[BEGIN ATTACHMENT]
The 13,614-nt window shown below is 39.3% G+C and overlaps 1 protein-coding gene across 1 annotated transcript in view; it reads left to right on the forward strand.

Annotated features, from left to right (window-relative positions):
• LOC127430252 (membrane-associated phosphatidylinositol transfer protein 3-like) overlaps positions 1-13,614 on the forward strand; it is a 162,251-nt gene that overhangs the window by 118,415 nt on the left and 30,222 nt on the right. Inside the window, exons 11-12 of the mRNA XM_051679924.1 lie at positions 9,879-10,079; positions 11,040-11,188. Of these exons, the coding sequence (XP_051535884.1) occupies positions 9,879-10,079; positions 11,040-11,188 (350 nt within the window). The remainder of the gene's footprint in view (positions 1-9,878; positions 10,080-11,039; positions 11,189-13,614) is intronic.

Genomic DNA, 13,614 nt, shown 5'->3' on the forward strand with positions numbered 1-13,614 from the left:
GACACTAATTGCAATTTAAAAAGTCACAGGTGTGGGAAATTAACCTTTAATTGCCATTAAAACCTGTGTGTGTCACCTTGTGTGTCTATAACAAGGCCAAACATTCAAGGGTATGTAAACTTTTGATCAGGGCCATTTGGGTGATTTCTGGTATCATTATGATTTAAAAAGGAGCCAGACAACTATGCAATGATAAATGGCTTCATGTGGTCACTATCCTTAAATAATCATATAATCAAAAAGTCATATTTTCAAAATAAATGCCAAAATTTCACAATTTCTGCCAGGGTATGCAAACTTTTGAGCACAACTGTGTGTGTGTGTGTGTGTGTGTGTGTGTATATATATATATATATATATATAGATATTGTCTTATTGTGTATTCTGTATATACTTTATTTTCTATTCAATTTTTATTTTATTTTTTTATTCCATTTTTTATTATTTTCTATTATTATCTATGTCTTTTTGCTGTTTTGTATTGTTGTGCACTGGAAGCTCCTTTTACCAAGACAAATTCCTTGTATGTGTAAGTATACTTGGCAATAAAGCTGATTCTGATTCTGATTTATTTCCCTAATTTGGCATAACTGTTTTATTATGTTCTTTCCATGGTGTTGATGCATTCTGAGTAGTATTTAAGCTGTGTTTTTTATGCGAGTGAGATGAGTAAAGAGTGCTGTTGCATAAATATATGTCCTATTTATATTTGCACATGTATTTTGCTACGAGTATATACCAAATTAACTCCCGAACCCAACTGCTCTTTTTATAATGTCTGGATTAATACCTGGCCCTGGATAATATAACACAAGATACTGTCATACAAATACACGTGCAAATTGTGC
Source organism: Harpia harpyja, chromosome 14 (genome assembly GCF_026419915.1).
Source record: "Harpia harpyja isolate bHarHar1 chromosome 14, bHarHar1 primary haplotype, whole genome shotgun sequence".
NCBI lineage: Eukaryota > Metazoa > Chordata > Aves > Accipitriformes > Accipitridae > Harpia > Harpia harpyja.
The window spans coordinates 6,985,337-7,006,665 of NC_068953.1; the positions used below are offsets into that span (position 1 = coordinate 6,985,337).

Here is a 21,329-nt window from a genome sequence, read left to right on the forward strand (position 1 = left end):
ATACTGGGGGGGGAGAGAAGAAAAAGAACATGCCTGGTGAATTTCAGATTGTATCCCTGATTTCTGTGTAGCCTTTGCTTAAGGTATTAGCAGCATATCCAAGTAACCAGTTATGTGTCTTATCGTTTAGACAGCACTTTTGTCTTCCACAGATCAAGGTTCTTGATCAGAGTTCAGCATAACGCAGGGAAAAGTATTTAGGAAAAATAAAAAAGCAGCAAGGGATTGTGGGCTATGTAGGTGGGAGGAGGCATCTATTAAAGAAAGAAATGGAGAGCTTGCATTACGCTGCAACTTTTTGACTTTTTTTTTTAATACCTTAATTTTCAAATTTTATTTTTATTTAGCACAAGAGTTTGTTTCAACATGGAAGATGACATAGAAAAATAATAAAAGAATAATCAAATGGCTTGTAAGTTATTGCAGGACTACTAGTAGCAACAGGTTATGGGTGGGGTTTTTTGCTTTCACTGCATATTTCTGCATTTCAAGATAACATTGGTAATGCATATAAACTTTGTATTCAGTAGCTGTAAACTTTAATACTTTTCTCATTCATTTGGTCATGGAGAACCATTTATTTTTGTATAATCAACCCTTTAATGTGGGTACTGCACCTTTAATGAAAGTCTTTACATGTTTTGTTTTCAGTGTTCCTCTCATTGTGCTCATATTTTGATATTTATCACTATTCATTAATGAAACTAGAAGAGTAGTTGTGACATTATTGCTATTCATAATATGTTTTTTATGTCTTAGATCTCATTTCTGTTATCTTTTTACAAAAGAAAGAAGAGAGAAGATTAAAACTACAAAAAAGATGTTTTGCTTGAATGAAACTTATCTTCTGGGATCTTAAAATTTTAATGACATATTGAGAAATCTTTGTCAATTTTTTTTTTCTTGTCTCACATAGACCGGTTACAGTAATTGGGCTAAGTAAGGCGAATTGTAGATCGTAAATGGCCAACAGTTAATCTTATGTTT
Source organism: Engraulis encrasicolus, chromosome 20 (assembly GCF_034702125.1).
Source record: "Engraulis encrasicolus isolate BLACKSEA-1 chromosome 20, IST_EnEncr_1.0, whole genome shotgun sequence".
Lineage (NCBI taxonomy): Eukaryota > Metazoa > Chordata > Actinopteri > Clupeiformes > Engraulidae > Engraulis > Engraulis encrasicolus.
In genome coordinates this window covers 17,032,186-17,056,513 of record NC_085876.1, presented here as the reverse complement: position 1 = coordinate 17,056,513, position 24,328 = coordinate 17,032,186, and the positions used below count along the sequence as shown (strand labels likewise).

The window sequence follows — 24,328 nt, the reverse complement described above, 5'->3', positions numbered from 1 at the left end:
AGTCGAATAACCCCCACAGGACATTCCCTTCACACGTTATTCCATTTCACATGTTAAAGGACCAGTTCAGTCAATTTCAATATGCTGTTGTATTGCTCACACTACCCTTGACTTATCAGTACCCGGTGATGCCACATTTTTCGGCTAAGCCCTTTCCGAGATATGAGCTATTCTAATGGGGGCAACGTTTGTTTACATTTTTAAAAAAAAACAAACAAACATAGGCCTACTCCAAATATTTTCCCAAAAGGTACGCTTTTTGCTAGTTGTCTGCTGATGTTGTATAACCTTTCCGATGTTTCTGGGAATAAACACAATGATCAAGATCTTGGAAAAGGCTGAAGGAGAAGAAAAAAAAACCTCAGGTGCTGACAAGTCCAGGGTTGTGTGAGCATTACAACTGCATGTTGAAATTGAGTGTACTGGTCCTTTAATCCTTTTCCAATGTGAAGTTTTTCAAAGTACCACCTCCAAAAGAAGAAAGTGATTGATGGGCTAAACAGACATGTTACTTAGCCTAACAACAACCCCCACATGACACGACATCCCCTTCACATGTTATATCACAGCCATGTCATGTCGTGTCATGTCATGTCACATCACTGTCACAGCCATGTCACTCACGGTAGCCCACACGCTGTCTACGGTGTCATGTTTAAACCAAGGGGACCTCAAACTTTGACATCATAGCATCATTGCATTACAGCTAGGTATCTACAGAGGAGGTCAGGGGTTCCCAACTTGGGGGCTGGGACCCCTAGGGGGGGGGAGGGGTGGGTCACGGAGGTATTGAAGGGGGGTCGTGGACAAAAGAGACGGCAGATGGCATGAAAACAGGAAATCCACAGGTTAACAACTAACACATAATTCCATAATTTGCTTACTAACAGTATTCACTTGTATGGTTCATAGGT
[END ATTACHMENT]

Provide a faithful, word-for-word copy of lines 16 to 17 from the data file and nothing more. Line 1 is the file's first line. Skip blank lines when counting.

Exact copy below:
The window sequence follows — 24,328 nt, the reverse complement described above, 5'->3', positions numbered from 1 at the left end:
AGTCGAATAACCCCCACAGGACATTCCCTTCACACGTTATTCCATTTCACATGTTAAAGGACCAGTTCAGTCAATTTCAATATGCTGTTGTATTGCTCACACTACCCTTGACTTATCAGTACCCGGTGATGCCACATTTTTCGGCTAAGCCCTTTCCGAGATATGAGCTATTCTAATGGGGGCAACGTTTGTTTACATTTTTAAAAAAAAACAAACAAACATAGGCCTACTCCAAATATTTTCCCAAAAGGTACGCTTTTTGCTAGTTGTCTGCTGATGTTGTATAACCTTTCCGATGTTTCTGGGAATAAACACAATGATCAAGATCTTGGAAAAGGCTGAAGGAGAAGAAAAAAAAACCTCAGGTGCTGACAAGTCCAGGGTTGTGTGAGCATTACAACTGCATGTTGAAATTGAGTGTACTGGTCCTTTAATCCTTTTCCAATGTGAAGTTTTTCAAAGTACCACCTCCAAAAGAAGAAAGTGATTGATGGGCTAAACAGACATGTTACTTAGCCTAACAACAACCCCCACATGACACGACATCCCCTTCACATGTTATATCACAGCCATGTCATGTCGTGTCATGTCATGTCACATCACTGTCACAGCCATGTCACTCACGGTAGCCCACACGCTGTCTACGGTGTCATGTTTAAACCAAGGGGACCTCAAACTTTGACATCATAGCATCATTGCATTACAGCTAGGTATCTACAGAGGAGGTCAGGGGTTCCCAACTTGGGGGCTGGGACCCCTAGGGGGGGGGAGGGGTGGGTCACGGAGGTATTGAAGGGGGGTCGTGGACAAAAGAGACGGCAGATGGCATGAAAACAGGAAATCCACAGGTTAACAACTAACACATAATTCCATAATTTGCTTACTAACAGTATTCACTTGTATGGTTCATAGGT